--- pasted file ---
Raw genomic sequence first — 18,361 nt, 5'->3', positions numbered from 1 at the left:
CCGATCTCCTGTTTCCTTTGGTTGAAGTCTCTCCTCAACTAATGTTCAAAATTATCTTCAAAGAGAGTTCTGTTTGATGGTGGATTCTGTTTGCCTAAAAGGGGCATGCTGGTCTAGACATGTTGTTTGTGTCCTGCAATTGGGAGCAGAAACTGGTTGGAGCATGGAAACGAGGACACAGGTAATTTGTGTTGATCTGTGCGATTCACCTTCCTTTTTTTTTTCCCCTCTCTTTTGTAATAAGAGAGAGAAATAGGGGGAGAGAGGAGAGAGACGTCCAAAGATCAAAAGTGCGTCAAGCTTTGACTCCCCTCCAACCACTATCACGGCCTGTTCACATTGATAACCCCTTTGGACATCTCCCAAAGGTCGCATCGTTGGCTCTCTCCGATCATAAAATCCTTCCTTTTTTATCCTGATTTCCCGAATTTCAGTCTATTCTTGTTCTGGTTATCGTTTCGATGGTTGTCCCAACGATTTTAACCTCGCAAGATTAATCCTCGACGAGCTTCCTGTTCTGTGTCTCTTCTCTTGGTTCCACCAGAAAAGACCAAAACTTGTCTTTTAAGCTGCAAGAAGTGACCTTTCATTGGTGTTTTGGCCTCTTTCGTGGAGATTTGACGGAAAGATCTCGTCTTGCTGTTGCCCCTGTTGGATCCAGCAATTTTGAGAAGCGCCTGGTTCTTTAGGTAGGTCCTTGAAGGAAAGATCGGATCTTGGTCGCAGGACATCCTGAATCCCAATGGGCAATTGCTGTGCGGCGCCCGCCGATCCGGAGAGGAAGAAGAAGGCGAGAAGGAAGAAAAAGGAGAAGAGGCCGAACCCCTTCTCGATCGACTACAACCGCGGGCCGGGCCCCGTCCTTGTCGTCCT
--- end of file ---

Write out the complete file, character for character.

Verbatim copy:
Raw genomic sequence first — 18,361 nt, 5'->3', positions numbered from 1 at the left:
CCGATCTCCTGTTTCCTTTGGTTGAAGTCTCTCCTCAACTAATGTTCAAAATTATCTTCAAAGAGAGTTCTGTTTGATGGTGGATTCTGTTTGCCTAAAAGGGGCATGCTGGTCTAGACATGTTGTTTGTGTCCTGCAATTGGGAGCAGAAACTGGTTGGAGCATGGAAACGAGGACACAGGTAATTTGTGTTGATCTGTGCGATTCACCTTCCTTTTTTTTTTCCCCTCTCTTTTGTAATAAGAGAGAGAAATAGGGGGAGAGAGGAGAGAGACGTCCAAAGATCAAAAGTGCGTCAAGCTTTGACTCCCCTCCAACCACTATCACGGCCTGTTCACATTGATAACCCCTTTGGACATCTCCCAAAGGTCGCATCGTTGGCTCTCTCCGATCATAAAATCCTTCCTTTTTTATCCTGATTTCCCGAATTTCAGTCTATTCTTGTTCTGGTTATCGTTTCGATGGTTGTCCCAACGATTTTAACCTCGCAAGATTAATCCTCGACGAGCTTCCTGTTCTGTGTCTCTTCTCTTGGTTCCACCAGAAAAGACCAAAACTTGTCTTTTAAGCTGCAAGAAGTGACCTTTCATTGGTGTTTTGGCCTCTTTCGTGGAGATTTGACGGAAAGATCTCGTCTTGCTGTTGCCCCTGTTGGATCCAGCAATTTTGAGAAGCGCCTGGTTCTTTAGGTAGGTCCTTGAAGGAAAGATCGGATCTTGGTCGCAGGACATCCTGAATCCCAATGGGCAATTGCTGTGCGGCGCCCGCCGATCCGGAGAGGAAGAAGAAGGCGAGAAGGAAGAAAAAGGAGAAGAGGCCGAACCCCTTCTCGATCGACTACAACCGCGGGCCGGGCCCCGTCCTTGTCGTCCT